Today is January 13th, which makes it ten months since that Friday the 13th in March, 2020 when all the West Hartford Public Schools went online due to the COVID-19 pandemic.
The day before, on Thursday, March 12th, I was due to teach an afternoon class in CET179 Basic Network Administration when the call went out that a COVID-19 case had been detected on campus, and that everyone should evacuate immediately. This happened at a few minutes after 11 am, and my course was due at 1pm. So I packed up, grabbed what I thought I couldn’t do without and headed home.
I cancelled my next few days of courses while I rethought what I was going to do.
The first thing that changed was my method of delivery. I had to present slides via a video / voice link. The prime available link for me at Central at the time was WebEx, so that’s what I used. The tool that Fairfield uses is Zoom, so I was using that for my Fairfield class.
I can’t see the speaker
One issue that several students raised is that they have trouble engaging with a “voice over slide” style of remote presentation. They prefer to see the speaker, even if only over video. David Broderick suggested that I look at OBS Studio or Steamlabs OBS which allows composition of video and screens (sometimes using green screens) to allow the speaker to appear on the same screen as the slides.
I started using StreamLabs OBS, because I found its interface a little easier but both tools do a good job. Even better, both tools also allow live streaming to YouTube. I had been recording my lectures locally, and then uploading later. Being able to set up a playlist that my live streams are auto-loaded to saves me lots of time.
Where’s my whiteboard?
When I teach, I like to have a whiteboard available for drawing and writing. That wasn’t available in this new normal, so I looked at how to get a “whiteboard” on my computer that I could share with the students. Back in March, 2020, I used AutoDesk’s Sketchbook because it was a free download and had a nice, simple interface.
The problem then was that, during my class, I’d often project my slides onto a whiteboard, and annotate the slide on the whiteboard. How to do that?
I didn’t realize it at the time, but most Microsoft Office products now have a Draw menu that allows freehand annotation of documents.
Some time beforehand, I’d migrated my note-taking software from EverNote, which just seemed to keep adding fees or subtracting functionality, and moved to Microsoft OneNote. One thing I didn’t know about OneNote is that there is a thing called a Class Notebook. That allows the teacher to share their notes with students, and to allow private spaces for individual students to interact with the teacher.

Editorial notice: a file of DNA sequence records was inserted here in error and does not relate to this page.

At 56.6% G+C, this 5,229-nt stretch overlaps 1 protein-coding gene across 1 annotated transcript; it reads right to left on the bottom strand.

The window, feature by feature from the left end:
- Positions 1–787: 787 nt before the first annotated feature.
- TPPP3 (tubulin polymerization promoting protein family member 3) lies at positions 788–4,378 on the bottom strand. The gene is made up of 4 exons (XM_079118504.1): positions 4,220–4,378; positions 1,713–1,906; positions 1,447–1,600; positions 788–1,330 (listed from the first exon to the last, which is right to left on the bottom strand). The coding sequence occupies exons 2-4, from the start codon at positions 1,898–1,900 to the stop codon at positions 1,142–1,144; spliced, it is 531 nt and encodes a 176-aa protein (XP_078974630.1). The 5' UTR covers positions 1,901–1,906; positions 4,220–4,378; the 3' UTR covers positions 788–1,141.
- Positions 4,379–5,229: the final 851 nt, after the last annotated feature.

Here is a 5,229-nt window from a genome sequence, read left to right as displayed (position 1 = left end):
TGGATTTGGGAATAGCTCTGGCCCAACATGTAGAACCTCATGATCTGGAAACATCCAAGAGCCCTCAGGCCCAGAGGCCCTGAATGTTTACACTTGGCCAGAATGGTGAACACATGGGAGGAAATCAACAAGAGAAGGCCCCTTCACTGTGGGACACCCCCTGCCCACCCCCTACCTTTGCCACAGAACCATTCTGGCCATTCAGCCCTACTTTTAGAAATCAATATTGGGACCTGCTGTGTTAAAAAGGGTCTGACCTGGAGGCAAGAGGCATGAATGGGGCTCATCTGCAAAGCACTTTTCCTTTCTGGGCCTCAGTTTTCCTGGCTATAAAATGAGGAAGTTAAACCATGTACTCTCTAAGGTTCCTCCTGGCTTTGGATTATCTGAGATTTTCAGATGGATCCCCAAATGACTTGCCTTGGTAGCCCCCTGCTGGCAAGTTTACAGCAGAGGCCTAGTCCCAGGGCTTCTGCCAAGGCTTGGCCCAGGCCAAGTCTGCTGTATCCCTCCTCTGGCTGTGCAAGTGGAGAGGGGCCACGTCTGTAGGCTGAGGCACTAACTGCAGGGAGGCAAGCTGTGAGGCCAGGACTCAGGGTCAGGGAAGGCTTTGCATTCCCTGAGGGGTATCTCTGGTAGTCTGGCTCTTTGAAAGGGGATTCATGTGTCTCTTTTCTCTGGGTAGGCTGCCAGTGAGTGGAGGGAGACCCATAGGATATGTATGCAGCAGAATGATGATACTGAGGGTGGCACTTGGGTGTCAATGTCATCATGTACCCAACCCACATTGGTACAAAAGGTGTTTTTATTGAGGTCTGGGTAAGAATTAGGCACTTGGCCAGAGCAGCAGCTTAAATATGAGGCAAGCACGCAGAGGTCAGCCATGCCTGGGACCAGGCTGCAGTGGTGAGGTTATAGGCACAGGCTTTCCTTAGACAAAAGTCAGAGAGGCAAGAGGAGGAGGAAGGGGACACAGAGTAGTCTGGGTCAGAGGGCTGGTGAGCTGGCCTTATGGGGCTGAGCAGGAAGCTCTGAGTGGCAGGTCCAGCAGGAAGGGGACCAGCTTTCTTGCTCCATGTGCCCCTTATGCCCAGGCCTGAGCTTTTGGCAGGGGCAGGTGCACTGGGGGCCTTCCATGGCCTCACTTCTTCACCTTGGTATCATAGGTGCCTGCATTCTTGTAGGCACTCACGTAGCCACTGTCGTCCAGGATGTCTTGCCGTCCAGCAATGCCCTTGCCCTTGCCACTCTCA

It also has the Draw menu.
Since I found that out, I’ve been using OneNote to share slides, and then annotate them in class as I would have annotated the projected slide.
Even better, I (and the students!) now have a record of my annotations. Previously, when in-person, I’d started using the RocketBook Beacons to take a picture of my annotations and share them after class. One downside of this is the time it takes to share the images. Another is that the images are quite large, and sharing them on the Learning Management System we use (Blackboard) made those pages very slow to load.
How to work with in-person and remote students simultaneously?
The last major change in the way I do my teaching happened this past semester at Fairfield. Fairfield wanted its students to have an in-person experience. They put strict testing and tracing procedures in place and, while not immune from the disease, they largely avoided having to shutdown the campus until their planned shutdown just before Thanksgiving.
But there was a problem: some students opted to be completely online. How to give the same (or similar) experience to the in-person students as the remote students?
When I started full-time at Fairfield, I was given an iPad and pencil to work with it. All Fairfield lecture halls have Apple TVs in them, so the iPad can be used to project its screen to the students. Happily, there is a version of OneNote that runs on the iPad.
What will stay changed?
Things that I will continue to do:
- I will continue to distribute notes using OneNote.
- I will draw on my notes electronically in-class.
- I will project my iPad screen in-class.
- When doing remote classes, or recording videos, I will use StreamLabs to add the human touch to my presentations.
Below is a video that I made to explain and demonstrate some of this.